Whatever its F/X, Maurer's slider has a late drop, a huge drop, and obviously comes out of his hand looking exactly like a fastball. The batters' waves and misses are hilarious, creating a sort of Michael Pineda "U Can't Touch This" effect.
=== A Career's Worth of Sliders? ===
Can the league adjust? Well, Ryan Dempster has used exactly this pitch -- and not a whole lot else, though he's a very fine pitcher -- to pile up 17 WAR the last five seasons. Dempster has that pitch, and he throws it 30-35% of the time, and he bases the entire rest of his game off of that signature weapon.
Where Dempster occasionally mixes a split for putaways, Maurer has a swerveball changeup that looks considerably more effective than Dempster's split (good though it is). Also, Maurer is reported to throw 91-96 MPH, at least at age 23, so maybe he has a shot to run a few years with better stuff than Dempster's. That's saying a whale of a lot.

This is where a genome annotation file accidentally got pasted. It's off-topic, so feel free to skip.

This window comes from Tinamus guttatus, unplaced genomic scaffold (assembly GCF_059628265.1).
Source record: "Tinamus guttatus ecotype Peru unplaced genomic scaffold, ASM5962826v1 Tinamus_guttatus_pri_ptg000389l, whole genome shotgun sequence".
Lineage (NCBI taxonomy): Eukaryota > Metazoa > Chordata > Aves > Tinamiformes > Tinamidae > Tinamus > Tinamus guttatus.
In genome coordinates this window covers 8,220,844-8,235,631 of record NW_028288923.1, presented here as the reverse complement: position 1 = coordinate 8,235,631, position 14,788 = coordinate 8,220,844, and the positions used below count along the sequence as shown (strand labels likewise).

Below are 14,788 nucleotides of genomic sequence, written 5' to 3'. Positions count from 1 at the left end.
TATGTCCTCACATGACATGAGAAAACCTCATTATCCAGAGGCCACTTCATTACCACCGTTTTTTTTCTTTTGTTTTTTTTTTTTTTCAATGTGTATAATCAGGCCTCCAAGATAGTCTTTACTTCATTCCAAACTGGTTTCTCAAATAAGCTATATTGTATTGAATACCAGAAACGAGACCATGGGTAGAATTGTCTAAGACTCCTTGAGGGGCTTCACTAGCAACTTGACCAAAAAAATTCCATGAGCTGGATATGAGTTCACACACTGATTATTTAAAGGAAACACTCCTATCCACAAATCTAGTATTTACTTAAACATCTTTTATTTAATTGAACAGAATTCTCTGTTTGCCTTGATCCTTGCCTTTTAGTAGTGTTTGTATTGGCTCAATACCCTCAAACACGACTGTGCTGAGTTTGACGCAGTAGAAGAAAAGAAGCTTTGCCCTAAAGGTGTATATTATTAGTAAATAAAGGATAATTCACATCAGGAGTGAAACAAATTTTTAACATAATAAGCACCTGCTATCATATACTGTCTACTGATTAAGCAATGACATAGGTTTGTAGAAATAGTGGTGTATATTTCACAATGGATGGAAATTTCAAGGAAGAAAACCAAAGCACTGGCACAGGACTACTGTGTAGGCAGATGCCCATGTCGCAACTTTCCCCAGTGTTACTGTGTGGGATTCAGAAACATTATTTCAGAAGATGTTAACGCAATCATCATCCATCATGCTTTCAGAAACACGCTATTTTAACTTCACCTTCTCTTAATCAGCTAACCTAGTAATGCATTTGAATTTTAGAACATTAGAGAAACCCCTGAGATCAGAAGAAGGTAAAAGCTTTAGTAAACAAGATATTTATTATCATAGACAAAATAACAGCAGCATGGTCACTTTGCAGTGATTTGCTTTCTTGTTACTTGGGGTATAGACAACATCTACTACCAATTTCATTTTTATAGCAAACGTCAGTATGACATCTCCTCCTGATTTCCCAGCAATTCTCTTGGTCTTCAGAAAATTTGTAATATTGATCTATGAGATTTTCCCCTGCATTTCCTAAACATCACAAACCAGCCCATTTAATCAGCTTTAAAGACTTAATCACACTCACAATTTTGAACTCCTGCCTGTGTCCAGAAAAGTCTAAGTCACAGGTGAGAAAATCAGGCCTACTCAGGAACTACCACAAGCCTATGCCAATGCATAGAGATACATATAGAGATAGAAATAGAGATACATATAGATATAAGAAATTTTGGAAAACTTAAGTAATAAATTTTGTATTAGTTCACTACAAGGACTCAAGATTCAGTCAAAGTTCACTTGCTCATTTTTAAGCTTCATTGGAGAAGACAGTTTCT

We said that Maurer's top end is as a Grade A- or B+ starter. That were true if his velocity settled in at 89-92. We've heard rumors of 95, 96 MPH. If THAT occurs, take two season tickets and call me in the morning.
The movement on Maurer's fastball and changeup ... that's a whole other story. Freddy had terrific movement on his FB and curve, his second and third pitches. For now let's savor the key to Maurer's game.
Here we went again today. Maurer supposedly had his B game ... no, his C game against the Rockies. After the game, he said he fell back on ... his slider. He won the game.
The kid gets it.
Skittish beat writers -- who predict Maurer as having a 50-50 chance of washing out of the bigs this year -- would like to know what somebody could possibly tell you from watching the game on TV.
... not everything, but some things. Such as the fact that Brandon Maurer has a bread-and-butter game that is certainly going to survive AAA/MLB transition.
SSI Best Bet,
along with his baseball IQ. His pitch selection and how he works the count seem advanced for his experience, or lack thereof. I'm anticipating a helluva year from this